ADG Perspective

January-February 2018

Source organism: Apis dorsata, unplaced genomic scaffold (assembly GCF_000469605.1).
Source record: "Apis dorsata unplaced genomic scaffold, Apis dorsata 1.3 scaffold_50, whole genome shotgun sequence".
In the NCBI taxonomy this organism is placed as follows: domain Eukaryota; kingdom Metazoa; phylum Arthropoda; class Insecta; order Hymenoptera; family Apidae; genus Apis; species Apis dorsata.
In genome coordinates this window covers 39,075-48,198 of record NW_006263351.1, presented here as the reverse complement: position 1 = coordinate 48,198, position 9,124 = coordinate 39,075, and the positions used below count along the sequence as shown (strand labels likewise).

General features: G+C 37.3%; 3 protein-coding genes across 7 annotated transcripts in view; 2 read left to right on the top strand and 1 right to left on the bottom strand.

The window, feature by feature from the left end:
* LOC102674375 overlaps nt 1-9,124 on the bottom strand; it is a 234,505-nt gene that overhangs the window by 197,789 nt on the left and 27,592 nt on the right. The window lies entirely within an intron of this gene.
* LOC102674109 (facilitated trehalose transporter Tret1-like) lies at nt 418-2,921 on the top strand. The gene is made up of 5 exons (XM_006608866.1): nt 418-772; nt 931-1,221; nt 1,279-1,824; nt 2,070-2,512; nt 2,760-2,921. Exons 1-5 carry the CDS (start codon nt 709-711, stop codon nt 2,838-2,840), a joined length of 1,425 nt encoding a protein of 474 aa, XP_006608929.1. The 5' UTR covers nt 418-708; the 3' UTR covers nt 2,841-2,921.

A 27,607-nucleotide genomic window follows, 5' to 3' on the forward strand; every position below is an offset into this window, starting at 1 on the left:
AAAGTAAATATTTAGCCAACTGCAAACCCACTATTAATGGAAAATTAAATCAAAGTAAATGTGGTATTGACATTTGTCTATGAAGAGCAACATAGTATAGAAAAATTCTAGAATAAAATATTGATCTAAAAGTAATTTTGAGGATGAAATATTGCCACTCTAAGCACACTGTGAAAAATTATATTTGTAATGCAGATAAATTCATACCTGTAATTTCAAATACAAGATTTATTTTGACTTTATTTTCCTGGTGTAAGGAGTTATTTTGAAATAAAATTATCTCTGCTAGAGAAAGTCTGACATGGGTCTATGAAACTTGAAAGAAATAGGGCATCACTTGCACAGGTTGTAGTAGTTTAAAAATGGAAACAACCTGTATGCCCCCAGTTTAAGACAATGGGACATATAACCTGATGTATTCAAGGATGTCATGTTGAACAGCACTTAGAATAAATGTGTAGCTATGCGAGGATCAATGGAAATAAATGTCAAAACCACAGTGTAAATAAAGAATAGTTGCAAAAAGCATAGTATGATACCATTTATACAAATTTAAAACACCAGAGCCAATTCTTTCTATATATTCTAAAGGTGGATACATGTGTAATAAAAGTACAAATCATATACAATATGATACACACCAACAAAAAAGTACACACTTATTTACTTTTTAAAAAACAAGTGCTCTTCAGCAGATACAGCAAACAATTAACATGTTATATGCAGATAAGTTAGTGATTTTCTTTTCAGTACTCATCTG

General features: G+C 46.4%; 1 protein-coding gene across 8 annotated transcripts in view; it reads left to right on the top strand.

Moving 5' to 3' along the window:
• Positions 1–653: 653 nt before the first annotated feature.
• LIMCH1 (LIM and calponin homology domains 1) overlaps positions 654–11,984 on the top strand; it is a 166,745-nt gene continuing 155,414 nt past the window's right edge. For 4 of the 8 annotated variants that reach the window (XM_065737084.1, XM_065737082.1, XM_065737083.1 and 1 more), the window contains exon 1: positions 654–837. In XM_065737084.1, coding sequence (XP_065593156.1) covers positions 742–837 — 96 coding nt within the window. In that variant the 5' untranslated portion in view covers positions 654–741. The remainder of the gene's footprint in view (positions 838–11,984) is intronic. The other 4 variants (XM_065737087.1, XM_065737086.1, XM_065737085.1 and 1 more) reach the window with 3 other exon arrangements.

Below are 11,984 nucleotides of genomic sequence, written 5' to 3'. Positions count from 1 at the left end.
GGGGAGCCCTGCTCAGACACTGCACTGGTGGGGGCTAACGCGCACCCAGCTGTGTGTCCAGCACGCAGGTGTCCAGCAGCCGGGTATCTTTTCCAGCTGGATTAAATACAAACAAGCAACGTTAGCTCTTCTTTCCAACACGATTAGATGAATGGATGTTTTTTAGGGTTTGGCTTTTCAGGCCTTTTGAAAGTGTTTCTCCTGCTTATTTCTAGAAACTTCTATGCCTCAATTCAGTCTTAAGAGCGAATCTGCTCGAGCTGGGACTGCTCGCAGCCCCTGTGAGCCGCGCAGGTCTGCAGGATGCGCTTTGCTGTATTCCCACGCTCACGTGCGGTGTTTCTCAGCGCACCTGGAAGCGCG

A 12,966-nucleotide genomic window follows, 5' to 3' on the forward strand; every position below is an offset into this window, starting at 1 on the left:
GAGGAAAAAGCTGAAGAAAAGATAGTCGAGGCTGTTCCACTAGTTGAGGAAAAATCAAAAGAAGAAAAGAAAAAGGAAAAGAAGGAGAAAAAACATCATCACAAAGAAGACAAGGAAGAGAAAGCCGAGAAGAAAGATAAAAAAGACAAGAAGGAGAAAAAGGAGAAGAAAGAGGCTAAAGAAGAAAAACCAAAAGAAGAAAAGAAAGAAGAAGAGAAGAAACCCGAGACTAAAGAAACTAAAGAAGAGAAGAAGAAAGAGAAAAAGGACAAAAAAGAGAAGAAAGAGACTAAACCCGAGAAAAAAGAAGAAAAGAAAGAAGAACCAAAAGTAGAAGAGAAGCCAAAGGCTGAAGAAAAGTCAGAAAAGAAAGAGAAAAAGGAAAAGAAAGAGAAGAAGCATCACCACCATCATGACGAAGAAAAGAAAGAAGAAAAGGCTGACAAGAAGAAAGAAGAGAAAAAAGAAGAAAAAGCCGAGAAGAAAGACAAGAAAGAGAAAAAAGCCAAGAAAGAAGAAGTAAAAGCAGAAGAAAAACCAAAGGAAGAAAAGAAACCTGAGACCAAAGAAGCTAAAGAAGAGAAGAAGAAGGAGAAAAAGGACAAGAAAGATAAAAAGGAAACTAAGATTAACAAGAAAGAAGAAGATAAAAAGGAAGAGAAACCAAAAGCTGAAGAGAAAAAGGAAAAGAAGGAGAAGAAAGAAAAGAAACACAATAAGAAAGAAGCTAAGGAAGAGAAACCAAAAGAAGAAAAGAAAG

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62 P E R S P E C T I V E | J A N UA RY / F E B R UA RY 2 0 1 8 A. Concept sketch of the train stranded on the viaduct, done in Photoshop by Randolph Watson. B. Plan and elevations for the salon car, drawn in Vectorworks by Will Coubrough. On arrival at the stage door of the Garrick Theatre, London, that Saturday morning in early spring 2016, my expectation was running high. I had wanted to work with Kenneth Branagh for as long as I could remember. At the time we were to meet, he was starring on stage in the John Osborne play The Entertainer, and was also in early prep for a new movie in which he would star and direct later that year. I admit my excitement was initially slightly tinged with trepidation—the script I had been sent was for a new movie of Agatha Christie's Murder on the Orient Express. How was I going to make a design impact on this sedentary story set entirely in the confines of a train carriage—albeit on probably the most famous train in the world? Those fears were dispelled within a few minutes of that first meeting—Ken had a huge, cinematic vision for the movie. We set to work a couple of weeks later—was this going to be a road movie or a stage and backlot movie? I was passionately hoping for the latter, and so it turned out to be. Working with Ken, his producer Matthew Jenkins and his longtime cinematographer Haris Zambarloukos, we committed ourselves early to a stage and backlot scenario. The plan was to design and build our locomotive with four complete carriages with full interior and exterior, which could run on two or three kilometers of track in various exterior scenarios. Those four carriages would need full matching interiors with partial exteriors, which could be shot on stage with removable walls and ceilings. A

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